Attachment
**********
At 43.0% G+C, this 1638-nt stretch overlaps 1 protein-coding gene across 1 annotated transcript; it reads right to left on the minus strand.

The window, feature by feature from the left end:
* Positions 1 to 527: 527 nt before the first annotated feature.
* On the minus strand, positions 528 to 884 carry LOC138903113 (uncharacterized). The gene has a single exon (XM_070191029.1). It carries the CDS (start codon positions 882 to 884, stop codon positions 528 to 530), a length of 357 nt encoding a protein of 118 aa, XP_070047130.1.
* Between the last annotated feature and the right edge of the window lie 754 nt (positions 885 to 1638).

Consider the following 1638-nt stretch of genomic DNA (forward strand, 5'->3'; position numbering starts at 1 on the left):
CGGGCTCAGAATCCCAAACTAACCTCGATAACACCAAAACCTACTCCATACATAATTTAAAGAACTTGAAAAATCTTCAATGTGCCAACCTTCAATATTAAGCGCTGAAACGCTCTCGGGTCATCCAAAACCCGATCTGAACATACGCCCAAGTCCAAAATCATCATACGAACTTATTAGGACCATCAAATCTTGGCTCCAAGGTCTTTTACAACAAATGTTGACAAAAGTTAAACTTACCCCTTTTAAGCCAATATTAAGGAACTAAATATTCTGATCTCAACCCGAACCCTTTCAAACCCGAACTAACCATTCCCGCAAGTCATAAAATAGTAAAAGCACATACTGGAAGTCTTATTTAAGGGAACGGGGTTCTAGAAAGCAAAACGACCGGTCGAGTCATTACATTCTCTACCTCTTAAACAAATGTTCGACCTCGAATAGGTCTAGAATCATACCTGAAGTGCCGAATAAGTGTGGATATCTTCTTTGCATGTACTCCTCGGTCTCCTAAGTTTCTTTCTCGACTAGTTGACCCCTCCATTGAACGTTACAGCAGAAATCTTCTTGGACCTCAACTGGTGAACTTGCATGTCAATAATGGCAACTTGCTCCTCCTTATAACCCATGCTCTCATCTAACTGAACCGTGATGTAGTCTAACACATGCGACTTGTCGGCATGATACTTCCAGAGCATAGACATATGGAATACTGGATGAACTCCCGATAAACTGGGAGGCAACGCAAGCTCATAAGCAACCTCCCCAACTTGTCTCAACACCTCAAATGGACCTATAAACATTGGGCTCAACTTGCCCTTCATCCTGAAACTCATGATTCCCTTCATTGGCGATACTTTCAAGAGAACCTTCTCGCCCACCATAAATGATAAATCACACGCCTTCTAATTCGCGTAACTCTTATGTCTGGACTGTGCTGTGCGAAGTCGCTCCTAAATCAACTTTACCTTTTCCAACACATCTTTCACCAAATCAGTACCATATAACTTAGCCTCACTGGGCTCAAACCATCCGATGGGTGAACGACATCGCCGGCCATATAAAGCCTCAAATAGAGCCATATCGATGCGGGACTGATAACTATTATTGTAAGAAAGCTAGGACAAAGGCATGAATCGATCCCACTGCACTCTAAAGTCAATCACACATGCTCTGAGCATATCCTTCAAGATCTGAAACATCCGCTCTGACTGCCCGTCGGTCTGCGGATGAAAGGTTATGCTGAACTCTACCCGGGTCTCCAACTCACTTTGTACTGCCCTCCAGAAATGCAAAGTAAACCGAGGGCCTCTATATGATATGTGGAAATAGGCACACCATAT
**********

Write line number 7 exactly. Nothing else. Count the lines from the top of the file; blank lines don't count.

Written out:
CGGGCTCAGAATCCCAAACTAACCTCGATAACACCAAAACCTACTCCATACATAATTTAAAGAACTTGAAAAATCTTCAATGTGCCAACCTTCAATATTAAGCGCTGAAACGCTCTCGGGTCATCCAAAACCCGATCTGAACATACGCCCAAGTCCAAAATCATCATACGAACTTATTAGGACCATCAAATCTTGGCTCCAAGGTCTTTTACAACAAATGTTGACAAAAGTTAAACTTACCCCTTTTAAGCCAATATTAAGGAACTAAATATTCTGATCTCAACCCGAACCCTTTCAAACCCGAACTAACCATTCCCGCAAGTCATAAAATAGTAAAAGCACATACTGGAAGTCTTATTTAAGGGAACGGGGTTCTAGAAAGCAAAACGACCGGTCGAGTCATTACATTCTCTACCTCTTAAACAAATGTTCGACCTCGAATAGGTCTAGAATCATACCTGAAGTGCCGAATAAGTGTGGATATCTTCTTTGCATGTACTCCTCGGTCTCCTAAGTTTCTTTCTCGACTAGTTGACCCCTCCATTGAACGTTACAGCAGAAATCTTCTTGGACCTCAACTGGTGAACTTGCATGTCAATAATGGCAACTTGCTCCTCCTTATAACCCATGCTCTCATCTAACTGAACCGTGATGTAGTCTAACACATGCGACTTGTCGGCATGATACTTCCAGAGCATAGACATATGGAATACTGGATGAACTCCCGATAAACTGGGAGGCAACGCAAGCTCATAAGCAACCTCCCCAACTTGTCTCAACACCTCAAATGGACCTATAAACATTGGGCTCAACTTGCCCTTCATCCTGAAACTCATGATTCCCTTCATTGGCGATACTTTCAAGAGAACCTTCTCGCCCACCATAAATGATAAATCACACGCCTTCTAATTCGCGTAACTCTTATGTCTGGACTGTGCTGTGCGAAGTCGCTCCTAAATCAACTTTACCTTTTCCAACACATCTTTCACCAAATCAGTACCATATAACTTAGCCTCACTGGGCTCAAACCATCCGATGGGTGAACGACATCGCCGGCCATATAAAGCCTCAAATAGAGCCATATCGATGCGGGACTGATAACTATTATTGTAAGAAAGCTAGGACAAAGGCATGAATCGATCCCACTGCACTCTAAAGTCAATCACACATGCTCTGAGCATATCCTTCAAGATCTGAAACATCCGCTCTGACTGCCCGTCGGTCTGCGGATGAAAGGTTATGCTGAACTCTACCCGGGTCTCCAACTCACTTTGTACTGCCCTCCAGAAATGCAAAGTAAACCGAGGGCCTCTATATGATATGTGGAAATAGGCACACCATAT